Some shareholder-proposal activists and their advocates prefer to exclude abstentions consistently in tabulating vote totals, without regard to corporate bylaws; see Welsh, Accuracy in Proxy Monitoring. This metric necessarily inflates apparent support for shareholder proposals. But such a methodology is inconsistent with state and federal law. The SEC’s Schedule 14A specifies that for “each matter which is to be submitted to a vote of security holders,” corporate proxy statements must “[d]isclose the method by which votes will be counted, including the treatment and effect of abstentions and broker non-votes under applicable state law as well as registrant charter and bylaw provisions”—clearly indicating that corporations can adopt varying counting methodologies in assessing shareholder votes and that state substantive law governs the parameters of vote calculation. See Item 21, Voting Procedures, 17 C.F.R. § 240.14a-101. Under the state law of Delaware, where most large public corporations are chartered, “the certificate of incorporation or bylaws of any corporation authorized to issue stock may specify the number of shares and/or the amount of other securities having voting power the holders of which shall be present or represented by proxy at any meeting in order to constitute a quorum for, and the votes that shall be necessary for, the transaction of any business.” Del. Gen. Corp. L. § 216. As a default rule, absent a bylaw specification, Delaware law specifies that “in all matters other than the election of directors,” companies should count “the affirmative vote of the majority of shares of such class or series or classes or series present in person or represented by proxy at the meeting,” id. at 216(4)—the precise inverse of shareholder-proposal activists’ preferred counting rule.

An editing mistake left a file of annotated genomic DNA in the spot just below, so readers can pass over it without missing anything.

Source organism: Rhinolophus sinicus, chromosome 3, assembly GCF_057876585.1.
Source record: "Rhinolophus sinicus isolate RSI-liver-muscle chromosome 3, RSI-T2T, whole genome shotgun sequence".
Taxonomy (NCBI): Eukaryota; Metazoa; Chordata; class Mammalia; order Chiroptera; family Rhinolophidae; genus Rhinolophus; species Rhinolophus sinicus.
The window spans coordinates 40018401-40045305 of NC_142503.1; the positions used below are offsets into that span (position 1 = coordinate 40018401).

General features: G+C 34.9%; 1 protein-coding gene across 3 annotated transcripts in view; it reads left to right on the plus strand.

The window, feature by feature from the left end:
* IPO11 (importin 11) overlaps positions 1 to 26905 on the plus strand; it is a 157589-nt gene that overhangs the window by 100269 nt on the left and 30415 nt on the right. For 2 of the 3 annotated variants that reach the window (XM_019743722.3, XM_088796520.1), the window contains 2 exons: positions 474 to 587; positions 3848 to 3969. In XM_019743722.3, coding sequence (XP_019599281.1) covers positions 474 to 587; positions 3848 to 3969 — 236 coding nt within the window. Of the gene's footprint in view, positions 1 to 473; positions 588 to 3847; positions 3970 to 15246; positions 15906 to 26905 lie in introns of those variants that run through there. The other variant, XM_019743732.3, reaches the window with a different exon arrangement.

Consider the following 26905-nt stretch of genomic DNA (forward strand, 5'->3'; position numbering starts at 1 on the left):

The SEC staff has adopted a permissive standard that “[o]nly votes for and against a proposal are included in the calculation of the shareholder vote of that proposal,” ignoring abstentions, SEC Staff Legal Bulletin No. 14, F.4., July 13, 2001; but only for the very limited purpose of determining whether a proposal has met the “resubmission threshold” to qualify for inclusion on the next year’s corporate ballot—a minimum 3%, 6%, or 10%, respectively, in successive years. See Amendments to Rules on Shareholder Proposals, Exchange Act Release No. 40,018; 63 Fed. Reg. 29,106, 29,108 (May 28, 1998) (codified at 17 C.F.R. pt. 240). Because this is a staff rule not voted on by the commission, because it exists for a limited purpose (with multiple rationales, including reducing workload in processing 14a-8 no-action petitions and adopting a permissive standard for ballot inclusion), and because it contravenes clear and long-standing deference to substantive state law in the field of corporate governance, the notion that this limited SEC staff vote-counting rule should dictate counting methodology, irrespective of state law and governing corporate bylaws, is untenable.